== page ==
With such a high level of interest and activity in renewable connections, it’s important that your connection application is prepared correctly. We’re here to help.

1. Arrange to talk to us
At SHE Transmission, we can work with you to review your plans, discuss potential options and guide you through the application process. We’ll put you in touch with the right people, both here at Scottish and Southern Electricity Networks and also at National Grid, ensuring you have all the guidance you need on initial feasibility, application and data requirements. We’ll also provide details on fees and charges, plus any other support you may need to get your application off the ground.

2. Provide background information
Before you come and speak to us, it’s important that you have the following information to hand as it will help to inform our discussion:
• Capacity of your development in Megawatts (MW).
• Planned location of your substation in the form of a six digit grid reference.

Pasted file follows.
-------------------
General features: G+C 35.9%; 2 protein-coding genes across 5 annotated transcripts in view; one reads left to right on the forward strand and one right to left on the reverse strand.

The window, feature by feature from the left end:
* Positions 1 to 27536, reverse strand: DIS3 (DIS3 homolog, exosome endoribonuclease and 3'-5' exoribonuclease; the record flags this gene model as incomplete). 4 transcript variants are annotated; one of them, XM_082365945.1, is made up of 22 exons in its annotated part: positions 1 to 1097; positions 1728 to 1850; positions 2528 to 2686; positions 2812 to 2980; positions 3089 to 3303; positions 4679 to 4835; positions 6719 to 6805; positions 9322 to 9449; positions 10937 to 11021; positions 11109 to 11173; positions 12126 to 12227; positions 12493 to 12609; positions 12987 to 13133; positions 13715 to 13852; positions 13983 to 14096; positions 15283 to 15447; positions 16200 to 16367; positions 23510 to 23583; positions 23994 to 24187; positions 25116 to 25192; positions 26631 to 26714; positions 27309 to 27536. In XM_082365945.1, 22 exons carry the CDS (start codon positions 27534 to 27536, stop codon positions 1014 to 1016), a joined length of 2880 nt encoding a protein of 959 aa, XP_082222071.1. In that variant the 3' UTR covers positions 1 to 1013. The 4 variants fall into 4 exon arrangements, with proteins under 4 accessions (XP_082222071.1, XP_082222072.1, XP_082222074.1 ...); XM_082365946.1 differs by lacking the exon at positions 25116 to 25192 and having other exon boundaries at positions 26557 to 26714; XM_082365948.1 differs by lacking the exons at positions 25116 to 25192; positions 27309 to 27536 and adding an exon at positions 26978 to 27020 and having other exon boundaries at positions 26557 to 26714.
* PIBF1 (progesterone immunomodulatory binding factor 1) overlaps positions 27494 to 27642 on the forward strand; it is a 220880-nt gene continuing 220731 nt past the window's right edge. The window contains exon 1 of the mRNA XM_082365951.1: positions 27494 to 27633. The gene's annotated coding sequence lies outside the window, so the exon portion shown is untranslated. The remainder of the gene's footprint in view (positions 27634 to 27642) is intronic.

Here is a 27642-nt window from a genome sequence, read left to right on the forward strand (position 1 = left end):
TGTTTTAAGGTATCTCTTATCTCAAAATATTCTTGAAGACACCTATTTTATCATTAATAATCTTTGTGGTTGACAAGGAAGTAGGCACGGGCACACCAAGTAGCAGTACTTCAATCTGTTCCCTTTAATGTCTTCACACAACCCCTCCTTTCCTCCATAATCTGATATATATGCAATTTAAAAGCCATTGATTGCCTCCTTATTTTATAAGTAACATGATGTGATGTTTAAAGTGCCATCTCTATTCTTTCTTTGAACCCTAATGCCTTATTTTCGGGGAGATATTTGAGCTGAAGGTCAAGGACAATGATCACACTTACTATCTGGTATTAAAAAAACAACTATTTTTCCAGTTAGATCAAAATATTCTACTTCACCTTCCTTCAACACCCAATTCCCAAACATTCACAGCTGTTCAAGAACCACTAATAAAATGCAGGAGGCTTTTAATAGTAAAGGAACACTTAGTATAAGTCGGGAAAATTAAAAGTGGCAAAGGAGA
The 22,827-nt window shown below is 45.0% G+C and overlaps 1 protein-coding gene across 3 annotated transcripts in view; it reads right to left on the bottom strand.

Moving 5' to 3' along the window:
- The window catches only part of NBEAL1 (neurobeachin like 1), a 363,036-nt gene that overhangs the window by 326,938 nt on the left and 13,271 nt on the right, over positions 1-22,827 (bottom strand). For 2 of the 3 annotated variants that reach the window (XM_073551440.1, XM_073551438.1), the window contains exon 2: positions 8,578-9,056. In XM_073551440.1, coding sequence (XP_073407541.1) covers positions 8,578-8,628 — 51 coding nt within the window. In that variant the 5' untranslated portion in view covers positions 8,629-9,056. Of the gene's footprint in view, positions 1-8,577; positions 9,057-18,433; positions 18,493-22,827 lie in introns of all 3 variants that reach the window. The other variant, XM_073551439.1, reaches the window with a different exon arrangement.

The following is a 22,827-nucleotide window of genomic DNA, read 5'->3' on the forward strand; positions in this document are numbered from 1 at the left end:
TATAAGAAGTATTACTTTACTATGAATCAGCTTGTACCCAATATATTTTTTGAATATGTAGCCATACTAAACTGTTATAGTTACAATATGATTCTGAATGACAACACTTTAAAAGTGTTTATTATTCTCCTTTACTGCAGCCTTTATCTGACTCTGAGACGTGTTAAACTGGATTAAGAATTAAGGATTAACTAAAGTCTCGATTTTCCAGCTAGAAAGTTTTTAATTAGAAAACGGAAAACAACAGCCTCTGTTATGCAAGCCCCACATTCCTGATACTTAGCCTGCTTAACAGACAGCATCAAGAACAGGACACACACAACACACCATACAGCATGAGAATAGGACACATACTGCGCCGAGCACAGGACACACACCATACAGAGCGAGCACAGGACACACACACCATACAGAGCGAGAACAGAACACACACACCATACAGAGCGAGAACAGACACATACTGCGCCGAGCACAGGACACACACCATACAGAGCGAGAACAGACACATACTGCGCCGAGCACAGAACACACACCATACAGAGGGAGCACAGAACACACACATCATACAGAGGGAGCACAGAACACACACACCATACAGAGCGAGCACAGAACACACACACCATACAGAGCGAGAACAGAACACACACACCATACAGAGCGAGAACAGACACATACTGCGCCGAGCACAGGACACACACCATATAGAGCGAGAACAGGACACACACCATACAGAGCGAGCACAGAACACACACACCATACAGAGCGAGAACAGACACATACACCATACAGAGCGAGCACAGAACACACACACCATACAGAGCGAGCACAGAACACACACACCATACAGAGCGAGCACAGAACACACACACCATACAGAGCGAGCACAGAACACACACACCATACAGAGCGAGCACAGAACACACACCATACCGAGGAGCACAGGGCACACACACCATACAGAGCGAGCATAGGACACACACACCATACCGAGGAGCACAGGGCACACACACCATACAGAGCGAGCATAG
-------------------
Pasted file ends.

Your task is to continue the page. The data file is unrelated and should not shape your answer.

• Ideal date for you to be connected to the network.


3. Complete the appropriate documents
And finally, once you are ready to make you application, there are specific documents you must complete and submit to National Grid. You’ll find details at www2.nationalgrid.com/uk/services/electricity-connections/new-connection/


Call us on 0345 0724319 or email us at MCC@sse.com to discuss your requirements or to arrange a meeting.

 

Paying for your application, connection and infrastructure

There are three distinct areas that you’ll need to budget for – your application fee first, followed by construction costs and ongoing charges.
The application fee you need to pay to NGET is dictated by a number of factors, including your network area and the capacity of your development in Megawatts.
Infrastructure works are paid for via Transmission Network Use of System (TNUoS Charges) – you pay all charges levied to the SO (NGET) and we, in turn, are paid by them under established regulatory mechanisms.
Ongoing connection charges can either be paid in advance of your network access or over the lifetime of the development (typically 25 years).
Further details are available from the National Grid website at www2.nationalgrid.com/uk/services/electricity-connections/new-connection/